As an alternative to, Userland also offered the option of using your own server, but I never bothered to make the switch, taking an "if it ain't broke, don't 'fix' it" approach even after I set up as my static home page. Now I guess I'll figure out how to move the blog over there, at least for archival purposes. I might even use this transition as an excuse to install my own WordPress server,  a good educational experience for me. We are using WordPress more and more here at Radford University, but I've never started from scratch. I've used three or four "hosted" WordPress accounts, including and -- an experiment and a cobweb, respectively. Always time to learn new things... (For the past year I've been learning about Drupal to do )

In fact, the last time I flirted with the idea of hosting a blog server, it was a year or two before Radio Userland came along: I had licensed a copy of its parent system, Userland Frontier and Userland Manila, intending to host a site at Emerson College's Department of Journalism. But the  technology folks across campus wouldn't let me run a server from our building, blaming the antiquated wiring. My office was once the servants' quarters on the fourth floor of a 90-year-old Beacon Street brownstone. When I moved out, Emerson sold the building. Today that floor is a $4 million condo. I suspect the wiring has been upgraded. As for the server, I had (more than) enough to handle with new courses to teach and a dissertation to finish, so I never pressed the issue.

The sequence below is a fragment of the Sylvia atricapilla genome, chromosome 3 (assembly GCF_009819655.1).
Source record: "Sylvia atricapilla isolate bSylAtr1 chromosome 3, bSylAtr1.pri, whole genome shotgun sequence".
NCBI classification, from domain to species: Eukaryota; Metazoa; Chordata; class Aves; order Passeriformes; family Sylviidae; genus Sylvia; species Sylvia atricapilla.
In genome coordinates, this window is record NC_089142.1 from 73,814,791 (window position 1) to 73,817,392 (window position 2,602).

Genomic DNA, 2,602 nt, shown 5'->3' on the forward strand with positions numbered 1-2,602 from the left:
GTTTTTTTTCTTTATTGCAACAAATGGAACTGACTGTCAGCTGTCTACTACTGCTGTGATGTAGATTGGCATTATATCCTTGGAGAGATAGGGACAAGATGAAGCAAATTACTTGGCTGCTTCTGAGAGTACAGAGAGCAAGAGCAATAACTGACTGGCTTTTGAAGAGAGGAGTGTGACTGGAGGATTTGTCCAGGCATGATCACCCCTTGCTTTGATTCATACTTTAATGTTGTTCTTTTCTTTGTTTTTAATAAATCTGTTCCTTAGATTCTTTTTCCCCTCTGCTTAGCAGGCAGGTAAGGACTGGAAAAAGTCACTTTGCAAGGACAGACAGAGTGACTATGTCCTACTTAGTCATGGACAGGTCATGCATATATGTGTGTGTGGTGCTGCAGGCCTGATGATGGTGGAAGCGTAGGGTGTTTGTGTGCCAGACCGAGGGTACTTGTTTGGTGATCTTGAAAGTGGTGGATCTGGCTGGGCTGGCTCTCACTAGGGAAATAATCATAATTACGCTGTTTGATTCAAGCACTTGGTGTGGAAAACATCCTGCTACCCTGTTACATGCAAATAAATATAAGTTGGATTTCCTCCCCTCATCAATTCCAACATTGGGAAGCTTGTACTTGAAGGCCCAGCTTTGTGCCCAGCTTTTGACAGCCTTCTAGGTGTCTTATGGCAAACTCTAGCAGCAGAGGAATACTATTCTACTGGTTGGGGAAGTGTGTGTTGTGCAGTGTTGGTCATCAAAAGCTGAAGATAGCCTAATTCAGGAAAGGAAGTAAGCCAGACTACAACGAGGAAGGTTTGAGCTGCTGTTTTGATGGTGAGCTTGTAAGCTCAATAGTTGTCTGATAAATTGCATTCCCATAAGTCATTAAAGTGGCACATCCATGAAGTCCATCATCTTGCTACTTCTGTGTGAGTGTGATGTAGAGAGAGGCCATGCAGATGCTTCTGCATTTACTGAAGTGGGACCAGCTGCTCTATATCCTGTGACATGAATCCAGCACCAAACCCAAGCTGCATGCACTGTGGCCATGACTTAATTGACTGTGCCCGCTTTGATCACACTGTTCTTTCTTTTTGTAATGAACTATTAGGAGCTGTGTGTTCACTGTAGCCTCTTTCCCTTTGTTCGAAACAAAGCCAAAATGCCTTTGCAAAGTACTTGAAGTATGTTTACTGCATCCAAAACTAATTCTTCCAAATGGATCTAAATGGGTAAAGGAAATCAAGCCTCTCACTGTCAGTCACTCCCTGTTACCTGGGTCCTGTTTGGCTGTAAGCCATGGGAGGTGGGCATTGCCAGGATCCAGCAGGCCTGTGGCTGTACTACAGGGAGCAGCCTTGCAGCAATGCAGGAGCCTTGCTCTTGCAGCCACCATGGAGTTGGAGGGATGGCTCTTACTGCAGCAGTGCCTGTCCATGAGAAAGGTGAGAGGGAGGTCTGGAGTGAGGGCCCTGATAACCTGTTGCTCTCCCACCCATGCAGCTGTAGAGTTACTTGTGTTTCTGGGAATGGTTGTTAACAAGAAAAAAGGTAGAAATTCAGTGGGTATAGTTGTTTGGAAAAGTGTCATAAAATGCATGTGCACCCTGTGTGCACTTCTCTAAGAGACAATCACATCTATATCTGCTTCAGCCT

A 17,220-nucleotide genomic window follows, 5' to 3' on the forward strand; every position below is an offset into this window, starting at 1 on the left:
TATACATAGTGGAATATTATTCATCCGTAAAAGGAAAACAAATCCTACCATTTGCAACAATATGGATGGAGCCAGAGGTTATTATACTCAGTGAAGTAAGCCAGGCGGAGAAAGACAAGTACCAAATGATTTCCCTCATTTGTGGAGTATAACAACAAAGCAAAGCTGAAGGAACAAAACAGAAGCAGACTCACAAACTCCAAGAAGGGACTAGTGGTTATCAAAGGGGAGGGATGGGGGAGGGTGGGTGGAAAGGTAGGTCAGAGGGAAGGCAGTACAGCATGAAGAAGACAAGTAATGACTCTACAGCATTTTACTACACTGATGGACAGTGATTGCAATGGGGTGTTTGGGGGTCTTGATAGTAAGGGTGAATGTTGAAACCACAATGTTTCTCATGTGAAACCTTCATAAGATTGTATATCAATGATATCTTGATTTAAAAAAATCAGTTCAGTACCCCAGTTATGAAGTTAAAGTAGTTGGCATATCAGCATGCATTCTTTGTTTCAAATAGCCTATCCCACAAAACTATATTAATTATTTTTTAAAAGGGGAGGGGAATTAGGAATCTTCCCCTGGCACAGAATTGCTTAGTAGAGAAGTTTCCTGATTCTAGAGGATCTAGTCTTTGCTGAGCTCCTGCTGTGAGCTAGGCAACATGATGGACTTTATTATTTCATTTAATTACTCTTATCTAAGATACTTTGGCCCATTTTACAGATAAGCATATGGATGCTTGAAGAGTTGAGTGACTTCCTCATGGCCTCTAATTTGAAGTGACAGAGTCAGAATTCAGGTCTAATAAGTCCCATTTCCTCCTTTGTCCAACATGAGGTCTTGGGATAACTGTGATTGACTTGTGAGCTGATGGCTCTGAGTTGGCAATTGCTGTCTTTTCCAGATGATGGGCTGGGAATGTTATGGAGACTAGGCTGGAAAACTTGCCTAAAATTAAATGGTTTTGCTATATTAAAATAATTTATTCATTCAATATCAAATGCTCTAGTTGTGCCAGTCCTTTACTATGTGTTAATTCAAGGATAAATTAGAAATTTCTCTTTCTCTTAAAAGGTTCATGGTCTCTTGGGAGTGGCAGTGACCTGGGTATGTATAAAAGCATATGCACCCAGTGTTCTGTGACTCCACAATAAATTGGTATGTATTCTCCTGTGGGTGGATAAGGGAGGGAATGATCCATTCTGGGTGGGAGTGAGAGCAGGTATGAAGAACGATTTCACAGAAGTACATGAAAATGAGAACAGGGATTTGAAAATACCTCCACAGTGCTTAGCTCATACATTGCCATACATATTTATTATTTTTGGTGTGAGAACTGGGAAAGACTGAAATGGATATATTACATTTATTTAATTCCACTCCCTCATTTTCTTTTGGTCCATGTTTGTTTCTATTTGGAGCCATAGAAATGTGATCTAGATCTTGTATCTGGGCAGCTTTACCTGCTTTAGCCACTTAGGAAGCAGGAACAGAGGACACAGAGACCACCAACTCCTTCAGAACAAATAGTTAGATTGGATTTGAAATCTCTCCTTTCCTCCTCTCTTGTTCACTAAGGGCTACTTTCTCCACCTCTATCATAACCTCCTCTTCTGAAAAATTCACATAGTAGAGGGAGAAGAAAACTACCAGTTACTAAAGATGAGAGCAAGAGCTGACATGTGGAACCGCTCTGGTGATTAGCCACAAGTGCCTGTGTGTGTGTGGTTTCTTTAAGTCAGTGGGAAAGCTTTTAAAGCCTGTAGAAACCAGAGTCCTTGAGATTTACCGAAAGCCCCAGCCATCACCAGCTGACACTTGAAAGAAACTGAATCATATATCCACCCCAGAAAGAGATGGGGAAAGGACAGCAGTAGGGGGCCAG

It dawns on me that if Emerson had given me a chance to build that site, we would have beaten Harvard to the punch by a few years. Userland Manila and blogging came to Harvard when the Law School's Berkman Center for Internet & Society gave Dave Winer a fellowship in 2003, and he set up the original using Userland Manila. (A while after he left, the school migrated it to WordPress.)

Radio Userland and Dawn of Podcasting
Geeky digression: The name Radio is full of irony. Perhaps Userland called the program that because blogs are, in a way, a form of broadcasting -- but I don't think Userland actually had "audio programs" in mind, even though it turned out that Radio included the essential tools of what became "podcasting," the idea of sending radio-like programs over the Internet. Winer had built in to Userland Radio an  RSS feed generator and an RSS aggregator (receiver)... and he had tweaked the RSS standard to allow "enclosed" media files.

At Harvard Winer started using that kind of "enclosure" feed with fellow Harvard blogger and NPR-veteran Christopher Lydon's recorded interviews. A few weeks later, Userland customer Adam Curry, across the Atlantic, hacked together an Applescript to lift Lydon's interviews out of his Radio folder and dump them into an iTunes folder for transfer to his iPod. A few weeks later, a journalist at The Guardian used the word "podcast" for the first time, describing the Lydon interviews.

(I set up a separate podcasting blog to give it a try myself, got it workign for a demo, but then let my "Podfolk" site become an intermittent music blog instead.)

Anyhow, I'm searching my mailbox for official word that the service is closing. Maybe I missed it? Otherwise, I'm a bit annoyed that I haven't been told directly. Maybe something got lost in the mail? In any case, this morning I just stumbled on this notice at the company's home page:
Radio UserLand service closing
UserLand has decided to close the Radio UserLand and Salon Radio services as of December 31, 2009.
Please read the announcement for details of the closure.